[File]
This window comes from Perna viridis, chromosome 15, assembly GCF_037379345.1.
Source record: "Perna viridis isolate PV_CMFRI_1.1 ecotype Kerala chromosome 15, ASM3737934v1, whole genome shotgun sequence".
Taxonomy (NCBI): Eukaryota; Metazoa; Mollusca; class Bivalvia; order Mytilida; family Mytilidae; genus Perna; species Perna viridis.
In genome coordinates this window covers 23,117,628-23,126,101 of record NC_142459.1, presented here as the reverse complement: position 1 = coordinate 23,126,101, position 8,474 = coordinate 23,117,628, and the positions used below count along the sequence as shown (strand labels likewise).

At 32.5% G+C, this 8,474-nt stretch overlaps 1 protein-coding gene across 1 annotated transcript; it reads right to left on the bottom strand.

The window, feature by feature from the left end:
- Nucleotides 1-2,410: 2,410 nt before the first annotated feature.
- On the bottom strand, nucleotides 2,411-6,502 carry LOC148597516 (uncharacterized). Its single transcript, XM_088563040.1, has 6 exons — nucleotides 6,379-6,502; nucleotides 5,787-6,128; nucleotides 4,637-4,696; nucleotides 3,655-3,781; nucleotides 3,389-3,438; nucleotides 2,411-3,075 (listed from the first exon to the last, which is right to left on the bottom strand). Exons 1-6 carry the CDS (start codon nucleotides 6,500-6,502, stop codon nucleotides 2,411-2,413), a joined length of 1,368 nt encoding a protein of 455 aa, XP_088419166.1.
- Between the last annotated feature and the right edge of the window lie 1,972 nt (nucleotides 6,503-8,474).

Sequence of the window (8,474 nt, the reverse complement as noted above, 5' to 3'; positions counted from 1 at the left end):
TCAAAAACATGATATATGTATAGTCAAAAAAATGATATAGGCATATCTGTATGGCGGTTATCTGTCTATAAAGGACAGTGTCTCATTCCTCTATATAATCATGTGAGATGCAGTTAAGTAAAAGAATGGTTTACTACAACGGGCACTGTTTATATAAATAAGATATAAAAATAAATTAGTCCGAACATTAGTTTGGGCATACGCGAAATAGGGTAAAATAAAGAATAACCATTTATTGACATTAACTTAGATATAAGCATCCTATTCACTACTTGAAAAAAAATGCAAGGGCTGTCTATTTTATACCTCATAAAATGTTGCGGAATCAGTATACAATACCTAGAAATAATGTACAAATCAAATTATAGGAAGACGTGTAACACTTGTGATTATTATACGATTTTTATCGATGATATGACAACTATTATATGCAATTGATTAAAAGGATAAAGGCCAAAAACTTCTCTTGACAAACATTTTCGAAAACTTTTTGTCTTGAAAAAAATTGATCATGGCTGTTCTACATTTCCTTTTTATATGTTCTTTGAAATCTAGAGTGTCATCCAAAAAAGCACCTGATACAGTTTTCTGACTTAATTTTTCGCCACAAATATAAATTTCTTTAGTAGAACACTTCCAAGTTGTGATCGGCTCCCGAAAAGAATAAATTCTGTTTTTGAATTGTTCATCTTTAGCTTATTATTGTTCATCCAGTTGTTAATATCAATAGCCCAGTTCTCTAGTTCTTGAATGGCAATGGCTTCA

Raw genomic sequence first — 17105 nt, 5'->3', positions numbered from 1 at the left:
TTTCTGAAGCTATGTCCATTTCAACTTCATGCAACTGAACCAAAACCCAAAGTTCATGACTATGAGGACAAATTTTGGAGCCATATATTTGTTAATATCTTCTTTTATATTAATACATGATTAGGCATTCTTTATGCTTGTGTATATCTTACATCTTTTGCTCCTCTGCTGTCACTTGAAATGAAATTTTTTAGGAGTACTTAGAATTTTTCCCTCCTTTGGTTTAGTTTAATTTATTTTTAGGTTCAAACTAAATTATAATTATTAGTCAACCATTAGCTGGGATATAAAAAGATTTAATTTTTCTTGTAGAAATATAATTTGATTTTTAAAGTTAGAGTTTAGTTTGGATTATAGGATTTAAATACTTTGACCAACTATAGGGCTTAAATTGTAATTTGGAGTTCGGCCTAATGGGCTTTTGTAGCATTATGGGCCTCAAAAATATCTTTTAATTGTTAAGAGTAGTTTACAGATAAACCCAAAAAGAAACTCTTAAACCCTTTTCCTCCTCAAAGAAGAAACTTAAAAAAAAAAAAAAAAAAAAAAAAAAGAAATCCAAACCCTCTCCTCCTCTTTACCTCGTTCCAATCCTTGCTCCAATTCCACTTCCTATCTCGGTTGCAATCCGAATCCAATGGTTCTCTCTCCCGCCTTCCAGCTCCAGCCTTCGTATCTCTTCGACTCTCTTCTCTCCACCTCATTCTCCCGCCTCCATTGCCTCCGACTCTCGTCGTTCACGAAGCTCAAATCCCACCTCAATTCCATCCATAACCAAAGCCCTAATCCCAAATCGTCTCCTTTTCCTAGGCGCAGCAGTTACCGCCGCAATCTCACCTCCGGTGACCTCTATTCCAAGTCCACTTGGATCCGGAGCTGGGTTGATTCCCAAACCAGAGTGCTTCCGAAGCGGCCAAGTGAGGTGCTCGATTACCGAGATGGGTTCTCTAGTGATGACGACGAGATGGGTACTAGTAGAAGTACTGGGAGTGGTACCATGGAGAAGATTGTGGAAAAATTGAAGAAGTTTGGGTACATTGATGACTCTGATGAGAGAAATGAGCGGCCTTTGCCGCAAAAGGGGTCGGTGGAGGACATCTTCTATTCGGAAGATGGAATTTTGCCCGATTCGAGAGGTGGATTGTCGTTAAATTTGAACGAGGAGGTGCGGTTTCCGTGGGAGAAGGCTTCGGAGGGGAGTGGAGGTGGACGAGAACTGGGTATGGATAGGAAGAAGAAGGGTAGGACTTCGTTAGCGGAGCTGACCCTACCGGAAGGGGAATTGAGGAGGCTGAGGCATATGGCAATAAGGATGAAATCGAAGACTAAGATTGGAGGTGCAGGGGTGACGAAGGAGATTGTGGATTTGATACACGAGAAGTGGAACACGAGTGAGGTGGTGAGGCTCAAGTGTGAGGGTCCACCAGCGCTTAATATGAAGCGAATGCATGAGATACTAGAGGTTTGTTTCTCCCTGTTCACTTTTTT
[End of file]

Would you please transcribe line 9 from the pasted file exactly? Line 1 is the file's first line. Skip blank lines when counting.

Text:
- Between the last annotated feature and the right edge of the window lie 1,972 nt (nucleotides 6,503-8,474).